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Sunday, 25 March 2018
Media release

Joint Media Release with the Hon Angus Taylor MP, Minister for Law Enforcement and Cyber Security - Australian Centre to Counter Child Exploitation

The Turnbull Government will establish a national centre to counter child exploitation and abuse.

The Australian Centre to Counter Child Exploitation (ACCCE) will drive a national effort to combat a global epidemic of child abuse and create a hub of expertise and specialist skills needed to disrupt, prevent and investigate exploitation.

The violent and repulsive abuse of children is becoming more prevalent and the organised nature of offending is also becoming more complex, requiring a consolidated and strategic approach to combat it.

The Government will provide $68.6 million in the 2018-19 Budget to create the ACCCE under the Department of Home Affairs and build a capability not currently held by any single federal or state agency.

The ACCCE will combine the resources of the various agencies in the Home Affairs portfolio, link to other federal departments, state agencies and, importantly, non-government organisations with expertise in dealing with child exploitation, its victims and consequences.

The ACCCE will also link Australia more closely with international law enforcement and agencies such as the US National Centre for Missing and Exploited Children. 

The Federal-State Joint Anti Child Exploitation Teams in each state have been very effective and will continue to operate, but the problem of child abuse and exploitation is getting bigger.

The scale and complexity of the challenge is compounded by technology and the continuing evolution of that technology for what is a borderless crime.

In the digital era, it has never been easier for perpetrators to contact children and share images of abuse and torture through global networks.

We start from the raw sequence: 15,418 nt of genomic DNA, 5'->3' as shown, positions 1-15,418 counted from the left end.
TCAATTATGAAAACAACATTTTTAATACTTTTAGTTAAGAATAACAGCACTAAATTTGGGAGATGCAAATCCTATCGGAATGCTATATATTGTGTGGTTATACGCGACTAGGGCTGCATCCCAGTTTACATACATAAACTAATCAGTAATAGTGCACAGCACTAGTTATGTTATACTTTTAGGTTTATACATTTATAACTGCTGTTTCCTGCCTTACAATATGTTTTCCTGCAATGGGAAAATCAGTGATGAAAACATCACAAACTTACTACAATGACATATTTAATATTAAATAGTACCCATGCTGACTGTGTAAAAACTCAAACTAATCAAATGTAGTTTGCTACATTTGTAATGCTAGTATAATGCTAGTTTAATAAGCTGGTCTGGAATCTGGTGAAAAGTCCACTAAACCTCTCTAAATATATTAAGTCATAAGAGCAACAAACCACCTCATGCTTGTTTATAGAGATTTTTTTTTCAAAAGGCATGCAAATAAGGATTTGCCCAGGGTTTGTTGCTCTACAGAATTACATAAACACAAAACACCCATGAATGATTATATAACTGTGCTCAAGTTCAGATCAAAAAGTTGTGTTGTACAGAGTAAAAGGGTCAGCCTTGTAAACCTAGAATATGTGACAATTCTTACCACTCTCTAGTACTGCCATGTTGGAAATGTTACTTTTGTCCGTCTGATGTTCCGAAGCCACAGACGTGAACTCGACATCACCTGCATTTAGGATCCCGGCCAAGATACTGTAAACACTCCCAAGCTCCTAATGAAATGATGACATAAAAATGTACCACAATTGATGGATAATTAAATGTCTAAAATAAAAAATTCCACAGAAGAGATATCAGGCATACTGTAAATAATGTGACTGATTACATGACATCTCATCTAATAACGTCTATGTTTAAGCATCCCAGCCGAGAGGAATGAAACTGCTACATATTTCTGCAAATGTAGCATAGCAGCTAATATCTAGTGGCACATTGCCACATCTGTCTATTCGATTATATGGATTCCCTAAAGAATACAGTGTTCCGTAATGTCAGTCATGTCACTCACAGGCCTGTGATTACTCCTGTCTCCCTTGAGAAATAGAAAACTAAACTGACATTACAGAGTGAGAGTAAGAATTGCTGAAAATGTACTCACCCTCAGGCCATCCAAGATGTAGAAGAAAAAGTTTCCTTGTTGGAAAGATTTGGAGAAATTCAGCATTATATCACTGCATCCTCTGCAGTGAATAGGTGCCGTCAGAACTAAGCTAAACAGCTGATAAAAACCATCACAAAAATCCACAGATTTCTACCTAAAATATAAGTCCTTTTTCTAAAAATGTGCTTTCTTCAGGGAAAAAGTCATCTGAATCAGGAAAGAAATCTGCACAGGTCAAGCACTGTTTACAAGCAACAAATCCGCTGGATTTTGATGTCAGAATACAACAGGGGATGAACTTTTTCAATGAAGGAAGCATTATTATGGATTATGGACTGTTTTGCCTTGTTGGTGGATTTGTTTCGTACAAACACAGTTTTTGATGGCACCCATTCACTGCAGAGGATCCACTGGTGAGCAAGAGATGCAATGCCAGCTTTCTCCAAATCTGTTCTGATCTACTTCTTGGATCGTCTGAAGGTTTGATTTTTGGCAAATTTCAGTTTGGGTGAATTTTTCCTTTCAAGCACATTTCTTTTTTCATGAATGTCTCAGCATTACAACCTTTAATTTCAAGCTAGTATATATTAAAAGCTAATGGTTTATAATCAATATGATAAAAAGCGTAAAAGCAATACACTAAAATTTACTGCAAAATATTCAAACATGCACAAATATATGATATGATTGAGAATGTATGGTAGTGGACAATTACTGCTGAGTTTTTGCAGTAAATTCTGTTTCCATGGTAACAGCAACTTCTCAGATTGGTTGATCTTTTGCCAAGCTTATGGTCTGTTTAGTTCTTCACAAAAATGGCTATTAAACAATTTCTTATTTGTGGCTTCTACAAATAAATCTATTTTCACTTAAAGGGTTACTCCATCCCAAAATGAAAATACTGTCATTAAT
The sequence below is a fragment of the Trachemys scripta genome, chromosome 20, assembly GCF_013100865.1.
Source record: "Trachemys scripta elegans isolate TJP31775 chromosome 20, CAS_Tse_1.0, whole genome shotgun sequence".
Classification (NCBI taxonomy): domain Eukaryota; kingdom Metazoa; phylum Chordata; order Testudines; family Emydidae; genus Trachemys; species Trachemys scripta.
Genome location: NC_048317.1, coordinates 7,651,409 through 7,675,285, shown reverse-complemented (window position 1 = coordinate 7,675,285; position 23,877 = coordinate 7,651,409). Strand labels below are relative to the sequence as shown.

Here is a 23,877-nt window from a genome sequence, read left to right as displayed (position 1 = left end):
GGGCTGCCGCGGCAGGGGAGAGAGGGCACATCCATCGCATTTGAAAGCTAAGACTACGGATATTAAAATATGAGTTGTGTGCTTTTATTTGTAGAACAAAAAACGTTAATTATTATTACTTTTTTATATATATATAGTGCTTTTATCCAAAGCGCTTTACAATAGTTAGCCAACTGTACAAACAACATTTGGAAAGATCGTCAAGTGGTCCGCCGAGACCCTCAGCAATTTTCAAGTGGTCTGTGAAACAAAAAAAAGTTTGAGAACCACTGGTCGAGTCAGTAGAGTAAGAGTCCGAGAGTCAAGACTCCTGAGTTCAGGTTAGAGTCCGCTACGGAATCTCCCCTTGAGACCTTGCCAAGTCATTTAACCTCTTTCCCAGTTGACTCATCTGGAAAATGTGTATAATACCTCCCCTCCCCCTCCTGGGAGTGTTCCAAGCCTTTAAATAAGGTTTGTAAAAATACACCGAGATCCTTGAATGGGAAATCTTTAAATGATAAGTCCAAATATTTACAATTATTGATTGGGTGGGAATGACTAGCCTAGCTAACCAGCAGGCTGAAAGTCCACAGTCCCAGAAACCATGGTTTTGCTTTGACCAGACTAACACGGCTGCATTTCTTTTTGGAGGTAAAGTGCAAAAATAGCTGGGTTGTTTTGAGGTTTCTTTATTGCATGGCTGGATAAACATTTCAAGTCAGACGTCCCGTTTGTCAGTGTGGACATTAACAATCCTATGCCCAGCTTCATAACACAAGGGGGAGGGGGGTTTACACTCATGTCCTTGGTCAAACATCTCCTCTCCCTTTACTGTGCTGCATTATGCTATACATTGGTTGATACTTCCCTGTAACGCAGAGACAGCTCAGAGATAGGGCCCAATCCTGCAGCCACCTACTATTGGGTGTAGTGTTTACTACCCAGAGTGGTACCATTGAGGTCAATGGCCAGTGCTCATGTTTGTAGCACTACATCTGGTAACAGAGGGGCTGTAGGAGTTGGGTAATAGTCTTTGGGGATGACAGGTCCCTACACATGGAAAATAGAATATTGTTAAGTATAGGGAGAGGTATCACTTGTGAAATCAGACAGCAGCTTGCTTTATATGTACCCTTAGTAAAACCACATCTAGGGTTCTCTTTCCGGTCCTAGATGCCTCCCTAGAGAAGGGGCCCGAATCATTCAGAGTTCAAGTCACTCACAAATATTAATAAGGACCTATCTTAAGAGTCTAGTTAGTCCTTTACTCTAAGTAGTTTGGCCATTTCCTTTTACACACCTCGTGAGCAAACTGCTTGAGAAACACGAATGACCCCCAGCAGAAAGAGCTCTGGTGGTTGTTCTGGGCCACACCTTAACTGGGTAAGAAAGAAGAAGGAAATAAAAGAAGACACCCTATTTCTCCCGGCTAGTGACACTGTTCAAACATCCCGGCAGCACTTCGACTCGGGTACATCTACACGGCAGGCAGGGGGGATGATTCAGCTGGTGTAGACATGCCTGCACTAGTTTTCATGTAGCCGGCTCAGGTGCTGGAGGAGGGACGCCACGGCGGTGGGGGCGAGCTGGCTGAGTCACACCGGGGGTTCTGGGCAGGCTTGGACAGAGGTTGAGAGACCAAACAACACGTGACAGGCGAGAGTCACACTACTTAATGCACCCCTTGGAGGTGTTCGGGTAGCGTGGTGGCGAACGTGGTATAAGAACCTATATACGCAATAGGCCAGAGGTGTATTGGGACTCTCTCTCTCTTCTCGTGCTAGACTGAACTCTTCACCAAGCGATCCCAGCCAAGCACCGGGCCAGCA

The level of such material is increasing in volume and the nature of it is becoming more violent and extreme.

By bringing together the expertise of the Australian Federal Police (AFP), the Australian Criminal Intelligence Commission, AusTrac, the Office of the Cyber Coordinator, the Australian Border Force, Australian Institute of Criminology and other areas of the Department of Home Affairs, law enforcement officials anticipate the ACCCE will identify and remove from harm more than 200 child victims each year.

The Minister for Home Affairs Peter Dutton said preventing child exploitation was a key priority of the Turnbull Government and the new centre would consolidate efforts to detect and disrupt such abhorrent crime.

"Anyone's child can be targeted by paedophiles and child traffickers and it's our responsibility to stamp them out wherever we can," he said.

The Minister for Law Enforcement and Cyber Security Angus Taylor said the ACCCE would strengthen the ability of Australia's law enforcement agencies to tackle what are revolting crimes.

"It sends a clear message to the perpetrators of these crimes that we will track them down," he said.

Establishment of the ACCCE will be a phased operation. The 2018-19 Budget allocation will enable the AFP to expand the staff of its existing Child Protection Operations by around 30 per cent over the next financial year and then a further 30 per cent the following year.

It will be Brisbane based because of Brisbane's proximity to the Asia-Pacific and its status as a cyber-hub.